Posted by Linda Bonvie
February 23, 2012
Well, not necessarily.
According to the way the Food and Drug Administration rules are now written, a product may actually be a source of trans fat and still be able to claim it has none – as long as the amount is under 0.5 grams per serving. Think of it as a loophole for trans fats to sneak into places which are supposedly free of them.
So let’s say that you eat three servings of different foods that contain only 0.4 grams of trans fats. You would actually have consumed well over a gram, even though you might think you’ve eaten none (and be congratulating yourself for how heart-health-conscience you are).
Of course, there is a much more reliable way of ensuring that you keep this cumulative artery-and-heart hazard out of your diet. Simply do what we always advise, and check the actual ingredients. If they list any kind of hydrogenated or partially hydrogenated oil, bingo! – there’s trans fat in the product, despite any “Nutrition Facts” claim to the contrary.
Take Kellogg’s Cocoa Krispies, a kid breakfast favorite. There’s the reassuring “Trans Fat 0g” on the side of the box. But look further down, and under ingredients, you’ll see “partially hydrogenated vegetable oil (coconut, soybean and/or cottonseed)” And that’s what tells you it’s in there after all.
Another example: Pepperidge Farm Milano Double Chocolate “distinctive cookies.” A premium brand, right? – and one that we might tend to think is better than others, especially when we see Trans Fat 0g inside its Nutrition Facts panel. But wait – at the bottom, we see that among the things it’s made from are “vegetable oils (palm and/or interesterified and hydrogenated soybean and/or hydrogenated cottonseed).”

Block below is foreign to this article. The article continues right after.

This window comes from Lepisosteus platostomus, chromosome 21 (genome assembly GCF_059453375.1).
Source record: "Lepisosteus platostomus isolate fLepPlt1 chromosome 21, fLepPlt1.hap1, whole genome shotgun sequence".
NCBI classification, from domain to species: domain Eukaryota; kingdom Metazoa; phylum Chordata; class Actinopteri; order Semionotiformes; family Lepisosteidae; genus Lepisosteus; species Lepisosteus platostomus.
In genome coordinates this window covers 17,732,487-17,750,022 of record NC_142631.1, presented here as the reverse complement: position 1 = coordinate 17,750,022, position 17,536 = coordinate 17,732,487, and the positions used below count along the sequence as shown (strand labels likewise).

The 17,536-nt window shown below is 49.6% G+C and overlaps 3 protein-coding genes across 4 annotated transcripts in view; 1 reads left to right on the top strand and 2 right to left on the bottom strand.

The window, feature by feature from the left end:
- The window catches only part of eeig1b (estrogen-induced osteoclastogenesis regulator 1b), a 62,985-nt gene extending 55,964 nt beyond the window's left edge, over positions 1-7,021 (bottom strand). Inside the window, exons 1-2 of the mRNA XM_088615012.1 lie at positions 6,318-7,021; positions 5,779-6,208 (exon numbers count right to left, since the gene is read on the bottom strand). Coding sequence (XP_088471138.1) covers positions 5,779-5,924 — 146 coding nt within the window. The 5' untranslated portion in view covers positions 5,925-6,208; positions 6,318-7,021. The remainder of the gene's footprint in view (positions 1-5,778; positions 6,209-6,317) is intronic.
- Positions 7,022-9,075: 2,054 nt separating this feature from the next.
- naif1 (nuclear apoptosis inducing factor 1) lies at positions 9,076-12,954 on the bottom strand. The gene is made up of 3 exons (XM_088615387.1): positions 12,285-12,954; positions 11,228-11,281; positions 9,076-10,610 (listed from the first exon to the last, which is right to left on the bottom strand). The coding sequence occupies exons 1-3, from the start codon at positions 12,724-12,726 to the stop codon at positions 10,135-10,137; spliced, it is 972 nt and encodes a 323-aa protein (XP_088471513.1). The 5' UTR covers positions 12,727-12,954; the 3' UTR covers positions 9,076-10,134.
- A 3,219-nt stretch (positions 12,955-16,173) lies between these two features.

Interesterification is a mixture of fully hydrogenated oils and partially hydrogenated oils that was found in early studies to actually depress levels of the “good cholesterol” HDL even more than trans fats, as well as raising blood glucose levels and depressing those of insulin, both of which raise the likelihood of diabetes.
The bottom line is: you need to read the bottom line, or lines, and not just the ones on top. Because they’re the ones that tell you what’s really in what you’re planning on consuming — trans fat-wise, and in other ways as well.
It seems everywhere you look these days, more and more companies are kicking high fructose corn syrup out of their products and replacing the test-tube sweetener with real sugar.
The list of HFCS-free products now includes Wegmans Food Markets store brand items, which according to a blog posted last week by the New York-based company, are being made “better” by virtue of increased whole grains, the removal of partially hydrogenated fats and, of course, the elimination of high fructose corn syrup.
Also giving the boot to HFCS are restaurants such as the one in Seattle’s famous Fairmont Hotel, where executive chef Gavin Stephenson said he removed all items that contain HFCS from his kitchen.
Chef Stephenson said that once the trans fats were removed, the kitchen staff decided to “get rid of other stuff that’s not good for you” in the approximately 400,000 meals served each year at the Fairmont.
And in a real ‘take that’ to the Corn Refiners Association (CRA), with all its media buys to convince us that HFCS is “natural” and “just like sugar,” a recent article in the trade pub Food Products Design, “ finds HFCS on the list of food trends “that are no longer cool” for 2012, along with “nameless, faceless manufactured food.” On the other hand, “food with sugar” made the “Hot” list along with “ancient grains.”
What’s in your kitchen?
If you’re one of the scores of folks who have decided to banish HFCS from your kitchen, be sure to weigh in and give your opinion to the FDA about the CRA petition to get the name of this chemical concoction changed to “corn sugar” by clicking here. Every voice counts, so make sure to tell the agency what you think of this attempt by Big Corn to scam consumers.